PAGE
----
The need to decentralize the nation’s capital has become more important than ever, with government agencies, businesses and the population being concentrated in Tokyo beyond a healthy level.
As living with the coronavirus becomes more normal and with the risks of other pandemics growing, Japan needs to physically disperse important agencies and facilities around the country.
And with remote work becoming part of the norm since the declaration of the state of emergency earlier this year, the country has a better understanding of how technology can help change many business practices we thought would not be possible before the COVID-19 outbreak.
In the age of the pandemic, some people have begun advocating for the idea of moving away from the reliance on major cities where congestion is an issue, and many companies are rethinking the need to maintain offices in Tokyo. Some businesses have even taken the drastic step of moving their headquarters to rural areas such as recruiting and staffing giant Pasona, which decided to relocate its headquarters to Awajishima, Hyogo Prefecture.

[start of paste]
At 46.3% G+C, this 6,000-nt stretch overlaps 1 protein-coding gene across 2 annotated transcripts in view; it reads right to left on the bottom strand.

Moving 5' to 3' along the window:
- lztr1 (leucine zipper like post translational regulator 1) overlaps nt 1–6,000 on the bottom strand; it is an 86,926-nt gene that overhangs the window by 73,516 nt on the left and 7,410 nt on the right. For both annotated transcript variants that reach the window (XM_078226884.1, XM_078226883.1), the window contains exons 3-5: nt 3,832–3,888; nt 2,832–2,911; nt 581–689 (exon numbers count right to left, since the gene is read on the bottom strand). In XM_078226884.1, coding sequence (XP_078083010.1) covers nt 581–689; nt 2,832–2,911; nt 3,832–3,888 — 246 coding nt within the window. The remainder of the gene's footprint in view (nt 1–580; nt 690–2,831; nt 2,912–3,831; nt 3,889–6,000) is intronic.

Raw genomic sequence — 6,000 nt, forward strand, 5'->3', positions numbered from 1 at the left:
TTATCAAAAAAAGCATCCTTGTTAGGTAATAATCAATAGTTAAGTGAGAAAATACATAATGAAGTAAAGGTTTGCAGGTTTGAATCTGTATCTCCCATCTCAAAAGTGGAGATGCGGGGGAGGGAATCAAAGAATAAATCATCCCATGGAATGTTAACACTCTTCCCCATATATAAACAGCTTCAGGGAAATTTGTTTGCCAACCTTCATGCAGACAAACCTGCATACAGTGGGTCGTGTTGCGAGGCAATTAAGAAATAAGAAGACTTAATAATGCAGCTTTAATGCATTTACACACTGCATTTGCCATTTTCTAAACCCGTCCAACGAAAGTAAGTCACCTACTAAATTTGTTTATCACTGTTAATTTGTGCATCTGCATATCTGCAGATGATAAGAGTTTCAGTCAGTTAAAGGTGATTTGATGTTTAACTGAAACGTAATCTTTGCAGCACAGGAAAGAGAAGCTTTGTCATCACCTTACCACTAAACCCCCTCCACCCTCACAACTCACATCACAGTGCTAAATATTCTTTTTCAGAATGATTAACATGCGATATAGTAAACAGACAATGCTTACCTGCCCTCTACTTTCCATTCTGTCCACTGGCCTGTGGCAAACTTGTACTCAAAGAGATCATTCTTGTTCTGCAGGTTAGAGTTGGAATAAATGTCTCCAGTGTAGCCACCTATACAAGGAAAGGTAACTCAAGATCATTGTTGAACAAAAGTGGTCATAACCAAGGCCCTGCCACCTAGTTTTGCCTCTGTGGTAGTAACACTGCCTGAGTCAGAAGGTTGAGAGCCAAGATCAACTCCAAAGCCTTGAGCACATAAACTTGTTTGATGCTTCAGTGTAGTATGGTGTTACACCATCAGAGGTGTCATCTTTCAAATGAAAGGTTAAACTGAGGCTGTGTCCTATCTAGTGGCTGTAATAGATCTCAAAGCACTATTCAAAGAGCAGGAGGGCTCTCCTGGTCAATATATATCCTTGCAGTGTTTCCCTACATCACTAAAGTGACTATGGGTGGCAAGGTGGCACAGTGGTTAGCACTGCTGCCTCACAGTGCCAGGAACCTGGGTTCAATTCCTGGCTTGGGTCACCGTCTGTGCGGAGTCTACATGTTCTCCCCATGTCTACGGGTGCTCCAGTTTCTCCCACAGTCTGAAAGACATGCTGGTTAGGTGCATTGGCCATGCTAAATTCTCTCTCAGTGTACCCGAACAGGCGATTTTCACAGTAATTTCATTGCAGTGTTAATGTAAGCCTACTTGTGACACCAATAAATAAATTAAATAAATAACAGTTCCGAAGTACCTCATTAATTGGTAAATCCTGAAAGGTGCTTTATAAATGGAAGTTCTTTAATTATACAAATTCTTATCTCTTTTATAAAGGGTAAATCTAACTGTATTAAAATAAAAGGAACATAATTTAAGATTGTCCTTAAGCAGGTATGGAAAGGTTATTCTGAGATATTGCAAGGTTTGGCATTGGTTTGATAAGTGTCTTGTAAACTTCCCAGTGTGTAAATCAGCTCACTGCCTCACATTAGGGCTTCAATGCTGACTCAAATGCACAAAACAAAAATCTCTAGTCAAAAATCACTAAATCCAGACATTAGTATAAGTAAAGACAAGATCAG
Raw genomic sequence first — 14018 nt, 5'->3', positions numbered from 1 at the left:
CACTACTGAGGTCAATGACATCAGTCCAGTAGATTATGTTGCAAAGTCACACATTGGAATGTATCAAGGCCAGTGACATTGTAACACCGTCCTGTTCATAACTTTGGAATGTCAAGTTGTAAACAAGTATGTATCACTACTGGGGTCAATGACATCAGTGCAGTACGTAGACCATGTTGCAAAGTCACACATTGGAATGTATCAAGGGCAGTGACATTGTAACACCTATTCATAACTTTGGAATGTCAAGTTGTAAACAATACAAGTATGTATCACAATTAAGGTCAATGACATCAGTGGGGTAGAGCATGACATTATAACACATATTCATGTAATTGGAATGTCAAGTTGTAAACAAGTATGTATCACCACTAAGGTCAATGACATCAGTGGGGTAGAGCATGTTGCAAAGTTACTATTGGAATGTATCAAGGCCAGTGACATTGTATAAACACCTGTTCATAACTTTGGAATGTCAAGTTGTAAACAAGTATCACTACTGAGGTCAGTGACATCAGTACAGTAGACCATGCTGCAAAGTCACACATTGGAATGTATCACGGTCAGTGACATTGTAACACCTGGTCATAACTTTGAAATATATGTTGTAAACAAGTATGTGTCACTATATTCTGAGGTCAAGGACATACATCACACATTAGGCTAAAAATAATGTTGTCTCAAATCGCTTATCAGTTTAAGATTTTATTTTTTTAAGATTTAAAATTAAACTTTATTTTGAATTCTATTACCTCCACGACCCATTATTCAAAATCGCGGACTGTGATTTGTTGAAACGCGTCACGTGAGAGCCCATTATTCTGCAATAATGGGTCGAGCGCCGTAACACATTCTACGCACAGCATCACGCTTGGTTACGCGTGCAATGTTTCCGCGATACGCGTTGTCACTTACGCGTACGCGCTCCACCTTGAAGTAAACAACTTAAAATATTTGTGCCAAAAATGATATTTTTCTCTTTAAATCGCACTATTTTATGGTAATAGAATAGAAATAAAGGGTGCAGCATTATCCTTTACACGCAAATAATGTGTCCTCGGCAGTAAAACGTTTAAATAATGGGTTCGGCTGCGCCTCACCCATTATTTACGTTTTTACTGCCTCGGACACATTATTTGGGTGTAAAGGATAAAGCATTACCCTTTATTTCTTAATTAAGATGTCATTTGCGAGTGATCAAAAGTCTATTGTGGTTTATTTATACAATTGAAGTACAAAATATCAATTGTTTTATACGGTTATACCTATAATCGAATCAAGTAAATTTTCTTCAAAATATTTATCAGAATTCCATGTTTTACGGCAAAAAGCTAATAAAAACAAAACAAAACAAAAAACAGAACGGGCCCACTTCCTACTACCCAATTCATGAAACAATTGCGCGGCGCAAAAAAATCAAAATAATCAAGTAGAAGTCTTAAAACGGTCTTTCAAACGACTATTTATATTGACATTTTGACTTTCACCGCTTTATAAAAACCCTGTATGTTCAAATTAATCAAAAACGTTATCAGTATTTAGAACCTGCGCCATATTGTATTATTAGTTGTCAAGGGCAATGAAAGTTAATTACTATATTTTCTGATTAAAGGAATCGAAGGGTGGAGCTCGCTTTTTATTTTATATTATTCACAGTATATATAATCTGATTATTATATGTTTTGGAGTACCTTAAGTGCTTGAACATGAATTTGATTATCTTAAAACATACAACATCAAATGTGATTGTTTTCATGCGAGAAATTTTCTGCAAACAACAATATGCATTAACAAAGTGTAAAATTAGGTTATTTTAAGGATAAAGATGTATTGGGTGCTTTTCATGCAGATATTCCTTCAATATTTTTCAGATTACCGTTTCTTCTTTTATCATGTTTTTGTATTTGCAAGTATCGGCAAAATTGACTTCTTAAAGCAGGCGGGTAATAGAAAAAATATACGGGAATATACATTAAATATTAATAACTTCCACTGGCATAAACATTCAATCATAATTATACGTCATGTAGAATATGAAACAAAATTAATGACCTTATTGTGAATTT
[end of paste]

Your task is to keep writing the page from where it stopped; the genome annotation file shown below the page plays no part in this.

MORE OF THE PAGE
Certainly, this kind of opportunity for drastic change does not come along often, and if Japan does not seize this moment, Tokyo will remain one of the most concentrated capitals in the world.
And yet, unfortunately there are signs that Tokyo may continue to remain so. The first big sign the status quo was not going to change anytime soon was when Tokyo was initially excluded from the Go to Travel campaign, which inadvertently reminded people how much the country depends on the city. Another involved the actions taken in order to ensure that the delayed Olympic and Paralympic Games would be held next year, as some people want to see as few disruptions as possible so things go as planned. It appears that officials and the business community involved in the Olympics wanted to make sure that Tokyo was in good shape to welcome people from all over the world rather than push for major changes.
With tourism being one of the hardest-hit sectors — which is fragmented with many small- and medium-sized businesses — the government policy to resuscitate the industry with subsidies is sensible. The number of business closures, bankruptcies and job losses has been enormous, and the Go to Travel campaign, which began on July 22, has helped increase demand for domestic travel.